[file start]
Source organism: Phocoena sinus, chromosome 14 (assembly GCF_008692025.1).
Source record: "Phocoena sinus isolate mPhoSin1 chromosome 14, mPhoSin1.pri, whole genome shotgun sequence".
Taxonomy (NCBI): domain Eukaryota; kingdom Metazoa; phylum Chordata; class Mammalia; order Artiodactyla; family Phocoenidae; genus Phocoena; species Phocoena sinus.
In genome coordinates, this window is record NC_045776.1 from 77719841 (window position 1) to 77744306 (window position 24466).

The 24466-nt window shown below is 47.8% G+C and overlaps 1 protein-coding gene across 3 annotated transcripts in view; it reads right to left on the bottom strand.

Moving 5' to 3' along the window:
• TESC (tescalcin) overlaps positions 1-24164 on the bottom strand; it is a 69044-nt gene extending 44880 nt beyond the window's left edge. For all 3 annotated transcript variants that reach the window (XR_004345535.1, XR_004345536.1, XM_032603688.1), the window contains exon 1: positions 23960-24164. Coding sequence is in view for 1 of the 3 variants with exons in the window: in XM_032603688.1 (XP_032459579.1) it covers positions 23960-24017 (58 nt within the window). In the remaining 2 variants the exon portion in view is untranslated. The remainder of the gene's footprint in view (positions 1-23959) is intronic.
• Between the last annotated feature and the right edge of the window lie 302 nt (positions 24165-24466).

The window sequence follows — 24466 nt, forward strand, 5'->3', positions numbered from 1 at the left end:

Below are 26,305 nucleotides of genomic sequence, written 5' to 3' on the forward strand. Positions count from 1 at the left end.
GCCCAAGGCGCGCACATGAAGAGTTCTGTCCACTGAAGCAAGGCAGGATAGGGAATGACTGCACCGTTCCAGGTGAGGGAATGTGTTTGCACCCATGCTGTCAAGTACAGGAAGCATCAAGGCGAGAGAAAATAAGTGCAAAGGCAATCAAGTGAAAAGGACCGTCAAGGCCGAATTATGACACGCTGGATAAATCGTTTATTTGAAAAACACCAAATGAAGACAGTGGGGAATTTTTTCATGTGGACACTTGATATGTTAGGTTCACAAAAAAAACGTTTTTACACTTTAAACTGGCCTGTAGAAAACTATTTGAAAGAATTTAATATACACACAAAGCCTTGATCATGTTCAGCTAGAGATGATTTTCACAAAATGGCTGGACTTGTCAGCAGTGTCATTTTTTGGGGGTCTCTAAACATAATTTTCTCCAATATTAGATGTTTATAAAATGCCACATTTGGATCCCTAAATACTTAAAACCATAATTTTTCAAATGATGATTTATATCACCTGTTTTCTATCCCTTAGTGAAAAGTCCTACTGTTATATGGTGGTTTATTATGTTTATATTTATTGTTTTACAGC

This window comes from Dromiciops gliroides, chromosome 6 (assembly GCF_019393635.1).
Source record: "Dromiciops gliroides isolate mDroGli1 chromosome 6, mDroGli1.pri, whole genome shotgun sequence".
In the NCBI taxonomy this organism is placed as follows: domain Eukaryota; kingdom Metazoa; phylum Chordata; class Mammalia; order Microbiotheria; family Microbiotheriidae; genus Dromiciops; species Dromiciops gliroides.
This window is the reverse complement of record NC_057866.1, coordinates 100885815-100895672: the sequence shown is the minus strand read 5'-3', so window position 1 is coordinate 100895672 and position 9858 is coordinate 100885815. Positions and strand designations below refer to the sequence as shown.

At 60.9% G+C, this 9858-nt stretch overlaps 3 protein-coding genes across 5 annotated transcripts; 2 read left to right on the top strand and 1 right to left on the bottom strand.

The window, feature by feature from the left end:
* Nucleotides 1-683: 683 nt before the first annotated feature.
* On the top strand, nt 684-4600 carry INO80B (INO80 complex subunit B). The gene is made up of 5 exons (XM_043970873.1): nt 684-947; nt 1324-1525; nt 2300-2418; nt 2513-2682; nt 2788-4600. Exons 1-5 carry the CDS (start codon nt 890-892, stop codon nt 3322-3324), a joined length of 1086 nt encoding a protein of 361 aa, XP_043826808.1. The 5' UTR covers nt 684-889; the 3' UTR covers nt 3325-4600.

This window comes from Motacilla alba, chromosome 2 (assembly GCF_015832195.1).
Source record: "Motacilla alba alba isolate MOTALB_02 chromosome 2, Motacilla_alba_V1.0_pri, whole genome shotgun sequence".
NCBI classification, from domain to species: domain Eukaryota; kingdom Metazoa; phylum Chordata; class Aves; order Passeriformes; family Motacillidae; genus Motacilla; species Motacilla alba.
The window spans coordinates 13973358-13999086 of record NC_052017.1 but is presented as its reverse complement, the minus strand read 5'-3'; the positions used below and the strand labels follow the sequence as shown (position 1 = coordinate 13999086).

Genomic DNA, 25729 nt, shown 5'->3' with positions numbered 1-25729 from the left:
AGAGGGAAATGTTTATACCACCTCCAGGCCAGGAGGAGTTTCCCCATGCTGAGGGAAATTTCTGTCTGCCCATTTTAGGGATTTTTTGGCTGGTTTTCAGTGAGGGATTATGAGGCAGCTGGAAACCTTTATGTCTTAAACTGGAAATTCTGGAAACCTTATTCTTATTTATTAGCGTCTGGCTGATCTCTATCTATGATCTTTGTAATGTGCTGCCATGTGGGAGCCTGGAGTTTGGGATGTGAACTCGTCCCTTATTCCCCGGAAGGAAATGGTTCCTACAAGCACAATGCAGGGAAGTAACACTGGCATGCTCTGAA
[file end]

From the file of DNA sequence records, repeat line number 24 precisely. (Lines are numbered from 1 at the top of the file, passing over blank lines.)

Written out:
Genomic DNA, 25729 nt, shown 5'->3' with positions numbered 1-25729 from the left: